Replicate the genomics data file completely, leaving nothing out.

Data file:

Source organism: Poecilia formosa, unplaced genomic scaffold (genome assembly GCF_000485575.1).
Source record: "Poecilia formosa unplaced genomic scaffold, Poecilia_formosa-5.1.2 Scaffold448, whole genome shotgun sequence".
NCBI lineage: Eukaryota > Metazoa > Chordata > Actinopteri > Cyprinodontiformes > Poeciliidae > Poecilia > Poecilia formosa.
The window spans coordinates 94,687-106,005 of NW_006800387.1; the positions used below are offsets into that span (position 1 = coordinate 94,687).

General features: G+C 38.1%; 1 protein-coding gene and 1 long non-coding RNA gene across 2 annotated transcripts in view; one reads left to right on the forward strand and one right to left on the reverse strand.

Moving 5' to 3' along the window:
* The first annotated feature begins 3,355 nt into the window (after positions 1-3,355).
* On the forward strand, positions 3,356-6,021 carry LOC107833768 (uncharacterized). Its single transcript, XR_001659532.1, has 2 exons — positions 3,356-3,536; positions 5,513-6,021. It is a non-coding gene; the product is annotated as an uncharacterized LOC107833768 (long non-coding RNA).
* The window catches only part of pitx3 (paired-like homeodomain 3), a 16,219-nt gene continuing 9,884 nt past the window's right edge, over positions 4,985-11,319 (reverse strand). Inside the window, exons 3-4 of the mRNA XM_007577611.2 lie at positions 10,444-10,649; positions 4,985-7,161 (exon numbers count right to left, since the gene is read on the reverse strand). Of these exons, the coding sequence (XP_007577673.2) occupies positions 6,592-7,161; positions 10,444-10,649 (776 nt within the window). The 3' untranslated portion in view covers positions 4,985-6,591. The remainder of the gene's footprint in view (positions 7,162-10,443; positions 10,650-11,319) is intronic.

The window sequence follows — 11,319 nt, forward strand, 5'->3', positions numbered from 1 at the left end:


Source organism: Poecilia formosa, unplaced genomic scaffold (genome assembly GCF_000485575.1).
Source record: "Poecilia formosa unplaced genomic scaffold, Poecilia_formosa-5.1.2 Scaffold448, whole genome shotgun sequence".
NCBI lineage: Eukaryota > Metazoa > Chordata > Actinopteri > Cyprinodontiformes > Poeciliidae > Poecilia > Poecilia formosa.
The window spans coordinates 94,687-106,005 of NW_006800387.1; the positions used below are offsets into that span (position 1 = coordinate 94,687).

General features: G+C 38.1%; 1 protein-coding gene and 1 long non-coding RNA gene across 2 annotated transcripts in view; one reads left to right on the forward strand and one right to left on the reverse strand.

Moving 5' to 3' along the window:
* The first annotated feature begins 3,355 nt into the window (after positions 1-3,355).
* On the forward strand, positions 3,356-6,021 carry LOC107833768 (uncharacterized). Its single transcript, XR_001659532.1, has 2 exons — positions 3,356-3,536; positions 5,513-6,021. It is a non-coding gene; the product is annotated as an uncharacterized LOC107833768 (long non-coding RNA).
* The window catches only part of pitx3 (paired-like homeodomain 3), a 16,219-nt gene continuing 9,884 nt past the window's right edge, over positions 4,985-11,319 (reverse strand). Inside the window, exons 3-4 of the mRNA XM_007577611.2 lie at positions 10,444-10,649; positions 4,985-7,161 (exon numbers count right to left, since the gene is read on the reverse strand). Of these exons, the coding sequence (XP_007577673.2) occupies positions 6,592-7,161; positions 10,444-10,649 (776 nt within the window). The 3' untranslated portion in view covers positions 4,985-6,591. The remainder of the gene's footprint in view (positions 7,162-10,443; positions 10,650-11,319) is intronic.

The window sequence follows — 11,319 nt, forward strand, 5'->3', positions numbered from 1 at the left end: